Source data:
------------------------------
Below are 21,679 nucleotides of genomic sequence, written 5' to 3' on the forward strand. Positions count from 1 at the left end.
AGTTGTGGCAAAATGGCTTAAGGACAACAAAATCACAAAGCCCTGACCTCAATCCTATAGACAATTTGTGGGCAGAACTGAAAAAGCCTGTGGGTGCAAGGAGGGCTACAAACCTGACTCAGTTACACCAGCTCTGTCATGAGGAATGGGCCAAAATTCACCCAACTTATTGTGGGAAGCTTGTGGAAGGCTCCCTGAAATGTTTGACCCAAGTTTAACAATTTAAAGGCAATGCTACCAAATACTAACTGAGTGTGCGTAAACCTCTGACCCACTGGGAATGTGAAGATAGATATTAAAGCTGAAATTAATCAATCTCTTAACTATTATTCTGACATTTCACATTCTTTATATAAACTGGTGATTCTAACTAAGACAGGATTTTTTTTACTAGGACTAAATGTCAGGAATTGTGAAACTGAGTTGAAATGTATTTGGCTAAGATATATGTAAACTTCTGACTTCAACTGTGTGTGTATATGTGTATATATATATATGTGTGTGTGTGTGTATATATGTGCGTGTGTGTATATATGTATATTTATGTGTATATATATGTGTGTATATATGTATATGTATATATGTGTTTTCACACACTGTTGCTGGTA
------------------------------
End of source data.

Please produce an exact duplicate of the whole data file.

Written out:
Below are 21,679 nucleotides of genomic sequence, written 5' to 3' on the forward strand. Positions count from 1 at the left end.
AGTTGTGGCAAAATGGCTTAAGGACAACAAAATCACAAAGCCCTGACCTCAATCCTATAGACAATTTGTGGGCAGAACTGAAAAAGCCTGTGGGTGCAAGGAGGGCTACAAACCTGACTCAGTTACACCAGCTCTGTCATGAGGAATGGGCCAAAATTCACCCAACTTATTGTGGGAAGCTTGTGGAAGGCTCCCTGAAATGTTTGACCCAAGTTTAACAATTTAAAGGCAATGCTACCAAATACTAACTGAGTGTGCGTAAACCTCTGACCCACTGGGAATGTGAAGATAGATATTAAAGCTGAAATTAATCAATCTCTTAACTATTATTCTGACATTTCACATTCTTTATATAAACTGGTGATTCTAACTAAGACAGGATTTTTTTTACTAGGACTAAATGTCAGGAATTGTGAAACTGAGTTGAAATGTATTTGGCTAAGATATATGTAAACTTCTGACTTCAACTGTGTGTGTATATGTGTATATATATATATGTGTGTGTGTGTGTATATATGTGCGTGTGTGTATATATGTATATTTATGTGTATATATATGTGTGTATATATGTATATGTATATATGTGTTTTCACACACTGTTGCTGGTA